Washington and Beijing began formal negotiations towards a bilateral investment treaty (BIT) in June 2008. A year later, the highly sensitive talks were halted until July 2013. The US is interested in getting Chinese restrictions on foreign ownership in about 100 sectors — from soybean oil and automobiles to life insurance and other financial services — lifted for US companies which want to expand their market presence there. The Chinese government is interested in getting more security for highly-scrutinised Chinese investments in the US and its massive holdings of US sovereign debt ($1.3 trillion).
In late 2013, China agreed to initiate talks on a possible BIT with the European Union as well.
China’s trade delegation tentatively plans to travel to Washington for four days from January 13 for the signing of the phase one deal.
The agreement will not only increase Chinese purchases of US agricultural products but pave the way for long-term structural reforms.
The hard part of the trade dispute will cover long-standing issues relating to intellectual property violations and forced technology transfer by China, as well as subsidization of Chinese industries.
President Trump said that the ceremony would be held at the White House on January 15 and that he would go to Beijing to continue discussions about a Phase 2 deal.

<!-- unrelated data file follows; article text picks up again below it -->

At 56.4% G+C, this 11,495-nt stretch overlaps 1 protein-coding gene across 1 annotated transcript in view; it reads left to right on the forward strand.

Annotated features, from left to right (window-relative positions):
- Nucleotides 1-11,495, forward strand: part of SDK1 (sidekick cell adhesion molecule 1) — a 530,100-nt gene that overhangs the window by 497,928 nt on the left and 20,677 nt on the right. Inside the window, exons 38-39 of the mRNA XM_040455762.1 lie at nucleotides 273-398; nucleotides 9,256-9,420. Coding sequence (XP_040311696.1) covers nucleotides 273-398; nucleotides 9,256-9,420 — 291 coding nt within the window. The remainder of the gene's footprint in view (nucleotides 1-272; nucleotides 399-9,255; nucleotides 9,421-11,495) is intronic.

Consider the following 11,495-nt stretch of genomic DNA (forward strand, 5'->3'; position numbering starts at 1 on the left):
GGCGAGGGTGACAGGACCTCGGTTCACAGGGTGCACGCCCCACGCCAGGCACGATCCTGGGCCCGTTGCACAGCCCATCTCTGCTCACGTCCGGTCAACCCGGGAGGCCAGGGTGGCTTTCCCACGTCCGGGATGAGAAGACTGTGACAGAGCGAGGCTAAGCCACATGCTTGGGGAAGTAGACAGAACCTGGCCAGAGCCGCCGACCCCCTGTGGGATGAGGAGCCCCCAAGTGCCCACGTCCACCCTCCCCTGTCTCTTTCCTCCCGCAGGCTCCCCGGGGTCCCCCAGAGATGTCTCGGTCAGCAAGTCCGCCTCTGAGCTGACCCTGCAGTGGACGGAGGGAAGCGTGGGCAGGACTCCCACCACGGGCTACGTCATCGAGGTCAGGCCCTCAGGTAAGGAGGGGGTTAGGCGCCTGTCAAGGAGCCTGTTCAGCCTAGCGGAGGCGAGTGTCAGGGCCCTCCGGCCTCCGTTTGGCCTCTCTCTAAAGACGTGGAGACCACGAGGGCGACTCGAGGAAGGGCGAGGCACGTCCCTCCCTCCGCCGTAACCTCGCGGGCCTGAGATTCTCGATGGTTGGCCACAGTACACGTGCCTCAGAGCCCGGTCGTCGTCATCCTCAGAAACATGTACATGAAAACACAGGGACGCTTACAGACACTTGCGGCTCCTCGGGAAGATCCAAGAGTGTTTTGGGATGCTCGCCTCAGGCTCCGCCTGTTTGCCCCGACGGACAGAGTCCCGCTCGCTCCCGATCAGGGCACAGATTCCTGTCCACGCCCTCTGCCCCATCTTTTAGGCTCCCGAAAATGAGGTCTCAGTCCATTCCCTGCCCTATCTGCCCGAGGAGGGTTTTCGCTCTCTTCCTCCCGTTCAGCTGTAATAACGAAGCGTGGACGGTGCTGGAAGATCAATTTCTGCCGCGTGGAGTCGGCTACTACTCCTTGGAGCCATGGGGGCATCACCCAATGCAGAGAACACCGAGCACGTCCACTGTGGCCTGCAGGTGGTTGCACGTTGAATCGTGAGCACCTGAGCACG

Some farmers are skeptical with a tentative agreement easing trade restrictions with China, who’ve been pummeled by the trade war.
Neither side has released many specific details of the agreement, which the United States says is 86 pages.
The phase two agreement is to be digitally focused and could include a US-China bilateral trade agreement.
The United States has settled on final terms of a partial trade deal with China, several people familiar with the negotiations said.
Mexico is willing to allow panels with US and Mexican judges to resolve labor disputes at specific factories but rejected requests to allow international inspectors to enter Mexican factories.
The US and China are moving closer to agreeing on the amount of tariffs that would be rolled back.